Select 'Yes' if this wall separates the space being conditioned from the outdoors or an unconditioned space like a garage. Otherwise, if this wall is adjacent to another conditioned space, select 'No'.
Enter the width of the wall. If only a portion of the wall is "Exposed", enter this width.
Select 'Yes' if this wall separates the space being conditioned from the outdoors or an unconditioned space like a garage. Otherwise, if this wall is adjacent to another conditioned space, select 'No'.
Enter the width of the wall. If only a portion of the wall is "Exposed", enter this width.
Select 'Yes' if this wall separates the space being conditioned from the outdoors or an unconditioned space like a garage. Otherwise, if this wall is adjacent to another conditioned space, select 'No'.
Enter the width of the wall. If only a portion of the wall is "Exposed", enter this width.
Select 'Yes' if this wall separates the space being conditioned from the outdoors or an unconditioned space like a garage. Otherwise, if this wall is adjacent to another conditioned space, select 'No'.
Enter the width of the wall. If only a portion of the wall is "Exposed", enter this width.
Window Details
North
We assume Windows are 3'x4'. If your windows are larger or smaller, please adjust accordingly.
We assume French Doors are 3'x7'. Each half of a double door should be counted separately.
We assume Sliding Doors are 6'x7'. If your doors are larger or smaller, please adjust accordingly.
East
We assume Windows are 3'x4'. If your windows are larger or smaller, please adjust accordingly.
We assume French Doors are 3'x7'. Each half of a double door should be counted separately.
We assume Sliding Doors are 6'x7'. If your doors are larger or smaller, please adjust accordingly.
South
We assume Windows are 3'x4'. If your windows are larger or smaller, please adjust accordingly.
We assume French Doors are 3'x7'. Each half of a double door should be counted separately.
We assume Sliding Doors are 6'x7'. If your doors are larger or smaller, please adjust accordingly.
West
We assume Windows are 3'x4'. If your windows are larger or smaller, please adjust accordingly.
We assume French Doors are 3'x7'. Each half of a double door should be counted separately.
We assume Sliding Doors are 6'x7'. If your doors are larger or smaller, please adjust accordingly.
Garage Door Details
Each single garage door should be counted as 1 and each double garage door should be counted as 2.
Next: To Ceiling Details
Ceiling Details
Select 'Yes' if the ceiling separates your space from the outdoors, an attic, or any other unconditioned space. Otherwise, if there is another conditioned room above your space, select 'No'.
Enter the height of your ceiling. If you have a sloped, vaulted, or any other type of non-flat ceiling, enter the approximate average ceiling height.
Next: To Floor Details
Floor Details
Select 'Yes' if the floor separates your space from the outdoors, an unconditioned crawlspace or basment, or is a slab on grade. Otherwise, if your space is over a conditioned room, select 'No'.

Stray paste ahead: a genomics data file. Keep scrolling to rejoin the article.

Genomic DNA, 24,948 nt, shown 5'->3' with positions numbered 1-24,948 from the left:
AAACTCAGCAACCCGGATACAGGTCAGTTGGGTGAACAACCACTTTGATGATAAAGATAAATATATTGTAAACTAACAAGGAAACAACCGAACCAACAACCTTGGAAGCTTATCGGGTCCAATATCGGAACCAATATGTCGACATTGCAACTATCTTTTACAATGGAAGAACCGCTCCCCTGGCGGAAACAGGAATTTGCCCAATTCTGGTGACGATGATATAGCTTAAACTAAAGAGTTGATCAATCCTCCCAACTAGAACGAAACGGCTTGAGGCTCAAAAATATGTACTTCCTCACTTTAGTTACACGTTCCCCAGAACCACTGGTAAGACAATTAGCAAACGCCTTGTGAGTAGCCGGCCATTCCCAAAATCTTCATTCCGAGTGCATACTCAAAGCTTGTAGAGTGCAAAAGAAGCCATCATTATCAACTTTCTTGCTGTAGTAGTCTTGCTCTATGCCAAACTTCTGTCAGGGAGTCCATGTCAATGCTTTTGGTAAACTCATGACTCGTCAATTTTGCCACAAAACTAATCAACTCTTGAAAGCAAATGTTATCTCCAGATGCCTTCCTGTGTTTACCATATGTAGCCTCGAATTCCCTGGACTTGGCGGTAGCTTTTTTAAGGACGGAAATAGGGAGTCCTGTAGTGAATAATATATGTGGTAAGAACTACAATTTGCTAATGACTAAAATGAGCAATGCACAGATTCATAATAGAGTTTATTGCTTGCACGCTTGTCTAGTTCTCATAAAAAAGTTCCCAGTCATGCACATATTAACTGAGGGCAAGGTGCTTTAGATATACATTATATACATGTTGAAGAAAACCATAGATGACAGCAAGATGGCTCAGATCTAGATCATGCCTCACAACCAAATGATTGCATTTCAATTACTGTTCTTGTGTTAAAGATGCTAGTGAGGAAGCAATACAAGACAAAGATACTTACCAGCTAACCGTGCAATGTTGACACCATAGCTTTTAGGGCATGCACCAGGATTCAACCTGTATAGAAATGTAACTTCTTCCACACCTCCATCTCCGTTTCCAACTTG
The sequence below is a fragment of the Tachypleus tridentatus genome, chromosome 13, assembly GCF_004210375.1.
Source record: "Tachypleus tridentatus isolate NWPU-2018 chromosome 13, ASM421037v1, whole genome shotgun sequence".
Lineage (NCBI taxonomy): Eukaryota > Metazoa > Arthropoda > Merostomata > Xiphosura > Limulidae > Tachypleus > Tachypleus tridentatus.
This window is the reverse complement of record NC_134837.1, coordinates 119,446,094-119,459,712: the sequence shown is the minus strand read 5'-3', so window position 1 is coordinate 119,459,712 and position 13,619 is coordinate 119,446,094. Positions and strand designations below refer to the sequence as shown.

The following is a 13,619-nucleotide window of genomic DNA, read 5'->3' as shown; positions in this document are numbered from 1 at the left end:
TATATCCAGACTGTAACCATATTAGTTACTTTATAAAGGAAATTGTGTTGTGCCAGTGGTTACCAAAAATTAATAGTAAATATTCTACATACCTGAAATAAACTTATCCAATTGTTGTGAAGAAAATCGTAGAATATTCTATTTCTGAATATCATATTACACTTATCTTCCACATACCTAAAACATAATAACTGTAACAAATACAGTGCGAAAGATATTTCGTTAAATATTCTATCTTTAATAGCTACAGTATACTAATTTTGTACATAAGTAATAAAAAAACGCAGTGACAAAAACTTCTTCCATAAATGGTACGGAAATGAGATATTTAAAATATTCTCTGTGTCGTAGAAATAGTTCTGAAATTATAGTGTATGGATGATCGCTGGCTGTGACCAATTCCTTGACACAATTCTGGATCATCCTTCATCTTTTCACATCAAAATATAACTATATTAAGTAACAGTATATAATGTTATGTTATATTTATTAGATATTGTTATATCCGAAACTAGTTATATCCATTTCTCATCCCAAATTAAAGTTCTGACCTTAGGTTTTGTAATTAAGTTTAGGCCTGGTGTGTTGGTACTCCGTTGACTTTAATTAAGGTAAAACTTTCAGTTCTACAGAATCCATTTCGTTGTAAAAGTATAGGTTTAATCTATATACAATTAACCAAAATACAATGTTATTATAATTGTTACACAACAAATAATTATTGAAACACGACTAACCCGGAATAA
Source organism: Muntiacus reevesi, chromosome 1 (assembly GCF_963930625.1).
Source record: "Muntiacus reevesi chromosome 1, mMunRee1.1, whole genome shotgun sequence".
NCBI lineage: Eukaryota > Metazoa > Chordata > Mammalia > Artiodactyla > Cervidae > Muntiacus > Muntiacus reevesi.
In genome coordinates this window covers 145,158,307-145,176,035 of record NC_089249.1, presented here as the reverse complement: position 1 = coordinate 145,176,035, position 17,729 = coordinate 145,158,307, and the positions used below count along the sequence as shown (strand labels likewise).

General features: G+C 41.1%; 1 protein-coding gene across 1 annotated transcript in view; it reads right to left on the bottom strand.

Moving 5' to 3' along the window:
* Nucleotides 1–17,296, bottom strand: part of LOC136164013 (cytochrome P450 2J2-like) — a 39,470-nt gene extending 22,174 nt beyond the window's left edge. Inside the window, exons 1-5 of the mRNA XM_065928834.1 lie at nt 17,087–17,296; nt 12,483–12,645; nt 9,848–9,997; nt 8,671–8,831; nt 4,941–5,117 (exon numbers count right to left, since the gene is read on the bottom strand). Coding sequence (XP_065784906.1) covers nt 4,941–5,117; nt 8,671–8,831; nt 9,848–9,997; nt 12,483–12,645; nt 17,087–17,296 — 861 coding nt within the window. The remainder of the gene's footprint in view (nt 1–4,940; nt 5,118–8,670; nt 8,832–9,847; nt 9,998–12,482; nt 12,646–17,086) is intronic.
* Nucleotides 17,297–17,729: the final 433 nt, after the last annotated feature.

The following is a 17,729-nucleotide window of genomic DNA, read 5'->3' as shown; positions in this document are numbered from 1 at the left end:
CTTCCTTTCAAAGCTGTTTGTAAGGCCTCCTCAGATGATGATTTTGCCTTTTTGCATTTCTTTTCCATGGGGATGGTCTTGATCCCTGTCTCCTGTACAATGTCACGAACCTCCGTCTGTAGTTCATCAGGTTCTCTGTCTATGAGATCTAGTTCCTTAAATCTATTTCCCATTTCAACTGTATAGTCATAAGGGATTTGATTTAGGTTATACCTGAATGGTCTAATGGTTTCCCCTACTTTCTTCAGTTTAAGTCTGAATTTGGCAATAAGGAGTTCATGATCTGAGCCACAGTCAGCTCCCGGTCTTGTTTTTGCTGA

Continue to Construction
Wall & Window Details
Garage Door Details
Ceiling Details
Floor Details
Previous
Submit & View Results
Basic Room & Home
Room Type
Room Size
ZIP Code
Building Age
Temperature
Edit
Avg. Outdoor Temp. High
°F
Avg. Outdoor Temp. Low
°F
Desired Indoor Cooling
°F
Desired Indoor Heating
°F
Walls
Edit
Wall Type
Wall Insulation Quality
North Wall Exposed Area
East Wall Exposed Area
South Wall Exposed Area
West Wall Exposed Area
Garage Door
Edit
# of Garage Doors
Garage Door Insulation Quality
Windows
Edit
Window Type
North Wall
East Wall
South Wall
West Wall
Ceiling
Edit
Ceiling Exposed
Ceiling Insulation Quality
Ceiling Type
Floor
Edit
Floor Exposed
Floor Insulation Quality
Floor Type
Load Results (BTU/hr)
Cooling load
Wall
Window
Ceiling
Floor
Bay
Infiltration
Internal
MRA ?
Moisture Removal Allowance: It is typical for roughly 30% of your air conditioner's capacity to be used to reduce the humidity in your home.
Total
Heating load
Wall
Window
Ceiling
Floor
Bay
Infiltration
Total
Print
Shop Mini Splits
Disclaimer: This sizing tool, although based on a version of the ACCA Manual J, is for informational use and is intended only as a guide to assist with finding the best product for your needs. Since the calculations are based on the information provided, Power Equipment Direct, Inc. assumes no responsibility for inaccuracies resulting from improperly sized equipment. For a complete, professional sizing estimate, please call us at
866-554-HEAT (4328).
+
Email My Results
Enter your email address to receive your mini split sizing results directly in your inbox.
Thank you! We will send your results shortly.
+
If you choose to start over, all of your entered information will be lost. Do you wish to continue?

 

Size Matters

Say goodbye to chills during winter and sweating during summer while saving energy and money on your heating and cooling equipment. Proper HVAC sizing using a J Load Calculation is the only surefire way to do it. Call us at (866) 554-4328 with questions.

arrow NEXT: Get a Heat Loss Calculation

Chris, the eComfort Product Expert
By 
Product Expert
Was this article helpful?